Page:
Can a house be too tight?
Sometime during your crusade to seal those energy robbing cracks and holes in your home, you're bound to start asking yourself, "Isn't air flow important for a healthy home? Can I take this whole thing to the extreme?"
The answer is yes. But probably not.
The EPA recommends a rate of .35 ACH (natural air changes per hour — that is, just over 1/3 of the air in your home being replaced every hour; or 3 hours for a full air change) for healthy indoor air quality. The average home has a much higher rate of natural air infiltration, and an older, leakier home will probably exceed this standard even after significant air sealing efforts.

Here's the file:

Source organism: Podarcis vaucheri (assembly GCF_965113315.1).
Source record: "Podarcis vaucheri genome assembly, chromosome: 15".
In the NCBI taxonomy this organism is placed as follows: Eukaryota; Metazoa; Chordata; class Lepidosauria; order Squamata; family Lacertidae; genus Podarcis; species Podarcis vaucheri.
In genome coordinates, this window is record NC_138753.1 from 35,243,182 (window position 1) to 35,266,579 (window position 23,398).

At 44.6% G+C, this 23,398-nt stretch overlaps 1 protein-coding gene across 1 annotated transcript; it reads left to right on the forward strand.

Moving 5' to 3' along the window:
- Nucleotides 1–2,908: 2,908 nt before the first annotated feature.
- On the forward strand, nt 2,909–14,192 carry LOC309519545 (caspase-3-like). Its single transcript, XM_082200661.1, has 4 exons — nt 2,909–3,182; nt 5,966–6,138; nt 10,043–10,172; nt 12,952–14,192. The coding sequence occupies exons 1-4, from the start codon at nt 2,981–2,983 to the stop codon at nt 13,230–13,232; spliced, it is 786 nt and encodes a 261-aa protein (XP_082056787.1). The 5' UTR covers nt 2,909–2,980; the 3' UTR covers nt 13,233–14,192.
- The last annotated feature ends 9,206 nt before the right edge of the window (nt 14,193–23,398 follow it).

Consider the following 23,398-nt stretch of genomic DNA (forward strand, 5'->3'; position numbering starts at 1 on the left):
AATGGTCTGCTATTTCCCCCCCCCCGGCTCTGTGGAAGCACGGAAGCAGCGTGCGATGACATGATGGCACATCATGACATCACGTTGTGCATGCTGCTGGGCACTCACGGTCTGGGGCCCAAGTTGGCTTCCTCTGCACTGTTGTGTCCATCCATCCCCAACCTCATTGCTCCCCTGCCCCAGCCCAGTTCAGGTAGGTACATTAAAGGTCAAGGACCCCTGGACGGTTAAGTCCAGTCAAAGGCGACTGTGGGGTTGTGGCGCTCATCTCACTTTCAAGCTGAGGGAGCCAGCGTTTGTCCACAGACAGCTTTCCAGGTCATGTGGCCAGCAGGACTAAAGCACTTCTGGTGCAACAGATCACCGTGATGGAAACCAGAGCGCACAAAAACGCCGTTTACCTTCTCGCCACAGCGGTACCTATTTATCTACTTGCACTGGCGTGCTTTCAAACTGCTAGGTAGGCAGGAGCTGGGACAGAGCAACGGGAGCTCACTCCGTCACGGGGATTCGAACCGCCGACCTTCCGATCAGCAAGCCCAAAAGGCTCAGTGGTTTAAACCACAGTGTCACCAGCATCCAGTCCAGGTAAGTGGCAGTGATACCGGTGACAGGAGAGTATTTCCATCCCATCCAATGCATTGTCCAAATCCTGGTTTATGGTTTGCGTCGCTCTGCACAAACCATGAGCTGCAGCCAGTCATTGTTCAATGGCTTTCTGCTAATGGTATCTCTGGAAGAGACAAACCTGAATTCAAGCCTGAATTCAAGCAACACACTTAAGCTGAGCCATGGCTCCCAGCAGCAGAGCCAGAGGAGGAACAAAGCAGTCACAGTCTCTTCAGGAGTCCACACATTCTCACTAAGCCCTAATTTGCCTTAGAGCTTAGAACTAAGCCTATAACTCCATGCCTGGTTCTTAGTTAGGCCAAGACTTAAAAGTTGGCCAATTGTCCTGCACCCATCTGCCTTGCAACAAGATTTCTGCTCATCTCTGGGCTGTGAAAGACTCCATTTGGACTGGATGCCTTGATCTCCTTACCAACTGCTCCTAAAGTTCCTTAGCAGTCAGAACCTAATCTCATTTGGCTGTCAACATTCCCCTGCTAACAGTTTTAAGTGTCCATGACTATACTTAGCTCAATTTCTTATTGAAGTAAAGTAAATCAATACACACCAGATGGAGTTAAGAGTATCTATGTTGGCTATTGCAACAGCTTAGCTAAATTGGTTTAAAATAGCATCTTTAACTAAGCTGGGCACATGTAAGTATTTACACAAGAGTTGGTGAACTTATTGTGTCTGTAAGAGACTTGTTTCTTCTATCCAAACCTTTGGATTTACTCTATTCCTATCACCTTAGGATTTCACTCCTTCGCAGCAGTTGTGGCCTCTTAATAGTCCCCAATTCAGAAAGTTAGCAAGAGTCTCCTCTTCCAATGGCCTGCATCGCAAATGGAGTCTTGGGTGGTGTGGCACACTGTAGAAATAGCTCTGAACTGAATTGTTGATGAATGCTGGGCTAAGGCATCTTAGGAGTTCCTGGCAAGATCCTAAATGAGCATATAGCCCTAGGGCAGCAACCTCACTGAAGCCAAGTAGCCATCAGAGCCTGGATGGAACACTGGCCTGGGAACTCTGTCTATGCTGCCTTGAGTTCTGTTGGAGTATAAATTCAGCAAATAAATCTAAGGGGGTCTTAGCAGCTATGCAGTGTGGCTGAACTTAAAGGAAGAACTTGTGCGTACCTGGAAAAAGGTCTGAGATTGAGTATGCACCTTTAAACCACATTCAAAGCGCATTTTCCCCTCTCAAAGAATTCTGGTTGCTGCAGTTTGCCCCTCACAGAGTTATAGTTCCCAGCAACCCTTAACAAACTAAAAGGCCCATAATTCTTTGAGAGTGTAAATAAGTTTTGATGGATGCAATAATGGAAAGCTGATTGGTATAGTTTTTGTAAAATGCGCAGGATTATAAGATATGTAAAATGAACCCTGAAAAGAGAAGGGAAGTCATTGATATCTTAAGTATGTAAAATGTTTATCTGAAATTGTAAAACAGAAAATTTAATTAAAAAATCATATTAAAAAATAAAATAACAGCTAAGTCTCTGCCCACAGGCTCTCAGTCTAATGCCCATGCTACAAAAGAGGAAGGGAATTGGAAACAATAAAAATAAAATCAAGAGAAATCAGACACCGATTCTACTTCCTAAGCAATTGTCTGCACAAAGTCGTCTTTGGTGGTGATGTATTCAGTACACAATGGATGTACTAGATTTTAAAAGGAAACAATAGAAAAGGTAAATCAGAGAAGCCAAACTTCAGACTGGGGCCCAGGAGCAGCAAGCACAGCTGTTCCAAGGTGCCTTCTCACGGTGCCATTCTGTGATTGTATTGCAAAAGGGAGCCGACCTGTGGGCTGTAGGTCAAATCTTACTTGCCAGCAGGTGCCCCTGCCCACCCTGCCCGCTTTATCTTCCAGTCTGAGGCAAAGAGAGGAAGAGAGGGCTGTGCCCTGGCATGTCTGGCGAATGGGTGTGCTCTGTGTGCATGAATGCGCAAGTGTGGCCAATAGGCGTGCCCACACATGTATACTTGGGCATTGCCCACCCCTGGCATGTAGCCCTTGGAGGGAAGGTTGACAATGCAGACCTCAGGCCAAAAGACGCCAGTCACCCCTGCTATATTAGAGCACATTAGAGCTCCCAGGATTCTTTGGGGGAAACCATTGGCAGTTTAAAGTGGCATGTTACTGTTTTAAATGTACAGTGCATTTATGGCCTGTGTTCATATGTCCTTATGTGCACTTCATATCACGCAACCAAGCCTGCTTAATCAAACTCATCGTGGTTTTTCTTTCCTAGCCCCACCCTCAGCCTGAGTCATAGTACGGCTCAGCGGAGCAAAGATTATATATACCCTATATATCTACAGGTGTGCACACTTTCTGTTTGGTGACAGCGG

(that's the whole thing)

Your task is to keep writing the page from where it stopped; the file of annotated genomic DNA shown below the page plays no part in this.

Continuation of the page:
But a leaky home provides no assurance that indoor air pollutants like dust and mold will be properly eradicated: during periods of calm weather with no wind, for example, air can sit stagnant in a leaky home for days. On the other hand, during a windy day in the winter, a leaky home effectually needs to be re-heated from scratch every few hours, which is a waste of both energy and money. The best way to ensure that a home is healthy, safe, and energy efficient is to air seal the home as well as possible, and to pair air sealing efforts with increased mechanical ventilation to make sure that air cycles in and out of the house at a healthy and consistent rate. The mantra is "seal tight, and ventilate right."